- #1

Labboi

- 5

- 0

- Homework Statement:
- Find H(T)

- Relevant Equations:
- H^2 = 8πG/3 *ρR = 4π^3G/ 45 g∗*T^4

Here's the problem:

It is more common to define the “effective number of relativistic degrees of freedom” by writing the total radiation energy as ρR = ργ + ρν + ρe± = (π^2/30) g∗*T^4 , where g∗ = 2 + 7/8(6 + 4) = 43/4 . (1.52) With this, the expansion rate during the radiation era is given by H^2 = 8πG/3 *ρR = 4π^3G/ 45 g∗*T^4. Therefore, when we calculate the expansion rate during the radiation era, we must be careful about how many relativistic degrees of freedom we have in the universe at a given time. For g∗ = 43/4, we obtain 1/H(T) = 1.48 1 (MeV/T^2) sec. (1.54) As the age of the universe during the radiation era is t = 1/(2H), we also have t = 1 2H(T) = 0.74 1 MeV T 2 sec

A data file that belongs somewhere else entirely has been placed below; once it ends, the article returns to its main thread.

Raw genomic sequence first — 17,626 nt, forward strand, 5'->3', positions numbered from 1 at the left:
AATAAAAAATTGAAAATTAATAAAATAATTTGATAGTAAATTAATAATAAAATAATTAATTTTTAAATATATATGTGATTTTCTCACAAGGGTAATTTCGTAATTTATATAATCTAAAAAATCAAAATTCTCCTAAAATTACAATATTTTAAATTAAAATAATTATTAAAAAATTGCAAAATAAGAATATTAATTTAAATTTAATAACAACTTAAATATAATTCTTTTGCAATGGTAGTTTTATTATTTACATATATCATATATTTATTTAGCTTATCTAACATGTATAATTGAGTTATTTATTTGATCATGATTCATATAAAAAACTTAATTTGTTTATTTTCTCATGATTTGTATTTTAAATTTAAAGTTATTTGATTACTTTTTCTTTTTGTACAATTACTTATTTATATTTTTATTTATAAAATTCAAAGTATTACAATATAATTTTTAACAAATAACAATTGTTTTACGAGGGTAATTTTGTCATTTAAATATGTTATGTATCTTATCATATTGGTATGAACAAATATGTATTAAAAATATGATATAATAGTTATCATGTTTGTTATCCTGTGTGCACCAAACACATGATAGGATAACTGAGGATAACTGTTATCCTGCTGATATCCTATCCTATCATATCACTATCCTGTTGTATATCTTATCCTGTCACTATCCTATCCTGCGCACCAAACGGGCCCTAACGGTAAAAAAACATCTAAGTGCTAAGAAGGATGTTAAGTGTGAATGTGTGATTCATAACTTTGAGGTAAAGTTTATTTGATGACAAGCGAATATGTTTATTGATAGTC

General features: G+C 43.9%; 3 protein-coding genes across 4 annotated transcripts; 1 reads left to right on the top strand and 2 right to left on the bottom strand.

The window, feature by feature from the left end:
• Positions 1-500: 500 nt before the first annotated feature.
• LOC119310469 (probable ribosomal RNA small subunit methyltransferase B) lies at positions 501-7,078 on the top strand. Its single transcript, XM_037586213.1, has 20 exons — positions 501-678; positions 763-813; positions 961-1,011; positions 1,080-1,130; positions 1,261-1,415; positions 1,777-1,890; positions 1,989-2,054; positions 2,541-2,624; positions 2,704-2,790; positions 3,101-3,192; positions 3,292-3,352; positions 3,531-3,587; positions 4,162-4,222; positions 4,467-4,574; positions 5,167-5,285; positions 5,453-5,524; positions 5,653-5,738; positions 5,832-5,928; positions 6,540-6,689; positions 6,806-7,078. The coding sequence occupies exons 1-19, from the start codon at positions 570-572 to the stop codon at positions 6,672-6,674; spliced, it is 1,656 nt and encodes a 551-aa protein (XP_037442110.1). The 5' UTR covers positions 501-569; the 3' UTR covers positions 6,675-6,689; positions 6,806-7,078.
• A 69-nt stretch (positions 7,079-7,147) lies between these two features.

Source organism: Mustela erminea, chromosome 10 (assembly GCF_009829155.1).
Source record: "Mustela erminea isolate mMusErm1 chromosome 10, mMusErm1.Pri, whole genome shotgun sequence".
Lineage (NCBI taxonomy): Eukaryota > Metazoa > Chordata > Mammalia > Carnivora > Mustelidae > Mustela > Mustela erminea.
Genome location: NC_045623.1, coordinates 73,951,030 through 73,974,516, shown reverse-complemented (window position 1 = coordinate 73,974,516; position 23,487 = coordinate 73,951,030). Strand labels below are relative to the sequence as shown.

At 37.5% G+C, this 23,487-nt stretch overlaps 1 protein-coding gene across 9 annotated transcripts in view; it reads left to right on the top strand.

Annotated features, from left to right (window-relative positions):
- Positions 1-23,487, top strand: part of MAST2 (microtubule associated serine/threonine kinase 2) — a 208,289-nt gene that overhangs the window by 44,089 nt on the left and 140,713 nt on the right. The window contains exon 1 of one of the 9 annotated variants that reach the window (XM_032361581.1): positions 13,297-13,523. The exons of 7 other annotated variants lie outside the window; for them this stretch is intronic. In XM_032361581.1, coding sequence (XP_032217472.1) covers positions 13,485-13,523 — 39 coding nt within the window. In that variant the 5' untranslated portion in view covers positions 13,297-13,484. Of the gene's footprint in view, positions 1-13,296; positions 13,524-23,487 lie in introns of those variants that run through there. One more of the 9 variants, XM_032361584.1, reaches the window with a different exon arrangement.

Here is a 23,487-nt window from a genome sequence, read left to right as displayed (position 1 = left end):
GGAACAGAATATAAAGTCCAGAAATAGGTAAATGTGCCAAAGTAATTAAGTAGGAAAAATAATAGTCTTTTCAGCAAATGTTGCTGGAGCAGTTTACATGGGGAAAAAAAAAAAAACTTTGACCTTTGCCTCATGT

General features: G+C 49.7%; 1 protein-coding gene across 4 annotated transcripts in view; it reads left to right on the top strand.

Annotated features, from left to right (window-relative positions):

I don't see how he get's the 1.48. I'm trying to solve H(T) at 1 MeV. But I can't seem to get the right number. When I plug in the numbers I get 5.44.

It is more common to define the “effective number of relativistic degrees of freedom” by writing the total radiation energy as ρR = ργ + ρν + ρe± = (π^2/30) g∗*T^4 , where g∗ = 2 + 7/8(6 + 4) = 43/4 . (1.52) With this, the expansion rate during the radiation era is given by H^2 = 8πG/3 *ρR = 4π^3G/ 45 g∗*T^4. Therefore, when we calculate the expansion rate during the radiation era, we must be careful about how many relativistic degrees of freedom we have in the universe at a given time. For g∗ = 43/4, we obtain 1/H(T) = 1.48 1 (MeV/T^2) sec. (1.54) As the age of the universe during the radiation era is t = 1/(2H), we also have t = 1 2H(T) = 0.74 1 MeV T 2 sec

I don't see how he get's the 1.48. I'm trying to solve H(T) at 1 MeV. But I can't seem to get the right number. When I plug in the numbers I get 5.44.

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